Substance Abuse and Women

February, 2000


An estimated 40 to 80 percent of the children in the child welfare system today have families with alcohol and drug problems. To ensure safety and a permanent home for these children as well as appropriate alcohol and drug treatment and prevention services for their families, new partnerships are needed. Child welfare and alcohol and drug prevention and treatment agencies must work together at federal, state, and local levels, and with other services providers, the courts, community leaders, and family members.

Many of the families who may benefit most from this new collaboration will be single parent households headed by women. Treatment for women with children strengthens families, reduces child welfare costs, youth drug use, crime and violence, health care costs, and supports the effective implementation of welfare reform

  • The average yearly savings in foster care costs for every child reunited with his/her mother during or after treatment is more than $10,000.

  • Six months to a year after treatment: more than 67% of women were not using drugs or alcohol; 90% were not involved with the criminal justice system; employment increased eight-fold.

Unfortunately, access to alcohol and drug treatment does not meet the current need for services. Only 50% of the individuals who need treatment receive it. Waiting lists for alcohol and drug treatment are 6 months long in some regions. Funding from the Center for Substance Abuse Treatment, which has supported residential programs for women and children and programs for pregnant and postpartum women and infants, has ended or will be ending this year for most grantees. Without additional funding, many programs for women with children will have to reduce or discontinue the services they offer, widening the treatment gap for these families.

A coalition is forming with the USCCB, Child Welfare League of America and the National Association of State Alcohol and Drug Abuse Directors, as well as other groups concerned about children and families, to promote a proposal to secure new federal funding which would enable child welfare and alcohol and drug prevention and treatment agencies to work in cooperation, addressing the impact of alcohol and drug abuse on children and families in the child welfare system.

The proposal promotes meaningful partnerships to protect children and help families by:

  • Requiring directors of the state child welfare and alcohol and drug prevention and treatment agencies to jointly plan, apply for and administer the new program funds;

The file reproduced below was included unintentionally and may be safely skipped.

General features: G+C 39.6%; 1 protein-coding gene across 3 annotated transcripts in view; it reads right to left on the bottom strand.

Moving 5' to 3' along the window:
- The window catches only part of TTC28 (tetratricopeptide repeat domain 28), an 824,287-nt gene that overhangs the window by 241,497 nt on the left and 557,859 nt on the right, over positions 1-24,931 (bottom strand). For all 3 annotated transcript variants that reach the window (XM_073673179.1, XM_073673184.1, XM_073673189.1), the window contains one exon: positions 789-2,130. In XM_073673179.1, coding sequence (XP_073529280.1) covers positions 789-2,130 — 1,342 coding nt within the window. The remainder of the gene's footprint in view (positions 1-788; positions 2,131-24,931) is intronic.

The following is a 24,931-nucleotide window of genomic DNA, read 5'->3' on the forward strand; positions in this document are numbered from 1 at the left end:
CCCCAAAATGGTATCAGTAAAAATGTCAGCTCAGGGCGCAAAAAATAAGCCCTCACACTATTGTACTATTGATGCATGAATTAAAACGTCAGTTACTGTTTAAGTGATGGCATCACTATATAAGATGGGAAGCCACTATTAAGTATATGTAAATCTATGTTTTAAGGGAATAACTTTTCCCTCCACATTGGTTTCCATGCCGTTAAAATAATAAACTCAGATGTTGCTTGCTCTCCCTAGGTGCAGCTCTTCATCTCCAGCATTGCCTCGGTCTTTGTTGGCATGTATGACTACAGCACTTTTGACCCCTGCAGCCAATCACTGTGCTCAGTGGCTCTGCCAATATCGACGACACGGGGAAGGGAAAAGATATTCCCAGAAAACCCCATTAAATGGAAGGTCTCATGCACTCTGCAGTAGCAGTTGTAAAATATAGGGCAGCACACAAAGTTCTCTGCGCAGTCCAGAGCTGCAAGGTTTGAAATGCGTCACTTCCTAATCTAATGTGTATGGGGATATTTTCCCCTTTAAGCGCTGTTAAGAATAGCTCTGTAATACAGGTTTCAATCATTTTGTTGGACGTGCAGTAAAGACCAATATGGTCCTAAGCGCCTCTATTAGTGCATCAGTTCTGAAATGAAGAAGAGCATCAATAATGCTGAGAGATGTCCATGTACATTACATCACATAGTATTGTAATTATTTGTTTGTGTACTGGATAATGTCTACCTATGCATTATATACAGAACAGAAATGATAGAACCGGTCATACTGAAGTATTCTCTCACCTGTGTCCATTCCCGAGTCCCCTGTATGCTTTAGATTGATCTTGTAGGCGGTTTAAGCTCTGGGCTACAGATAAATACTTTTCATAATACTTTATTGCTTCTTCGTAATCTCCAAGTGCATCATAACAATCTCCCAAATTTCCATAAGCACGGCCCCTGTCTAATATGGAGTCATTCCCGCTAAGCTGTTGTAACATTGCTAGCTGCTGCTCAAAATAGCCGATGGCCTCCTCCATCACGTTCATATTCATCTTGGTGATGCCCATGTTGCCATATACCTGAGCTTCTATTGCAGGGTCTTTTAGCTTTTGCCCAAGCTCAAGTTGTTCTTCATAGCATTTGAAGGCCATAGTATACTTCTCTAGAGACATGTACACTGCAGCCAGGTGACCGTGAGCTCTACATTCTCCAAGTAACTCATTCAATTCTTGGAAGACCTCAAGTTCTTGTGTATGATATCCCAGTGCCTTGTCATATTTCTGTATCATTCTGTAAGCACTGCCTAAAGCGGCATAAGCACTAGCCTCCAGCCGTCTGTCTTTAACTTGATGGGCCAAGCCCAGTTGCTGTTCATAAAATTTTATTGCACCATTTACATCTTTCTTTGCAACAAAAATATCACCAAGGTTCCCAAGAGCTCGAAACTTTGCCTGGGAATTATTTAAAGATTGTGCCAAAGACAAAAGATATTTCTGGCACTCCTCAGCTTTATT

• Focusing grant activities on families with alcohol and drug problems who come to the attention of the child welfare system; and

  • Encouraging joint activities designed to increase the capacity of both the child welfare and alcohol and drug systems to address comprehensively the needs of these families, improving child safety, family stability and permanence, and promoting recovery from alcohol and drug problems.

The proposal also offers agencies increased resources and flexibility to eliminate barriers to treatment and to child safety and permanence allowing states to implement a range of comprehensive individualized alcohol and drug prevention and treatment services.

Our Position:

In New Slavery, New Freedom [1990], the bishops recognized that substance abuse creates many casualties, the most tragic of which are the children. Some are placed in foster care as substance abusing parents are no longer capable of providing financial or emotional support. Others are born addicted themselves, heirs of the drug slavery destroying their mothers. Abuse of alcohol and other drugs victimizes hundreds of thousands of other children in their own homes when it fuels the gratuitous violence and anger of their parents.

In Putting Children and Families First [1991], the bishops identified that unborn and other children are at risk from substance abuse. They called for expanded national efforts at education and prevention, the provision of prenatal and other health care, and treatment and rehabilitation of abusers of alcohol and other drugs. System-wide reform was called for, including special attention to families where there is substance abuse.

The bishops also noted that our nation's continuing failure to guarantee access to quality health care for all people exacts its most painful toll in the preventable sickness, disability, and deaths of our infants and children. They called for extension of access to quality health care to all, beginning with our children and their mothers and stressed that there can be no excuse for the failure to ensure adequate health care and nutrition for pregnant women since nothing would make a greater contribution to reducing infant mortality than progress in this area.

What You Can Do:

Right now the focus is on getting sponsors in the Senate and the House, especially Republicans. The groups in the coalition hope to have legislation introduced in early 2000. Please urge your members of Congress to consider supporting this legislation. While it is just the first step in a long road to assuring adequate and appropriate treatment for mothers who abuse drugs or alcohol, it is an important step towards that goal.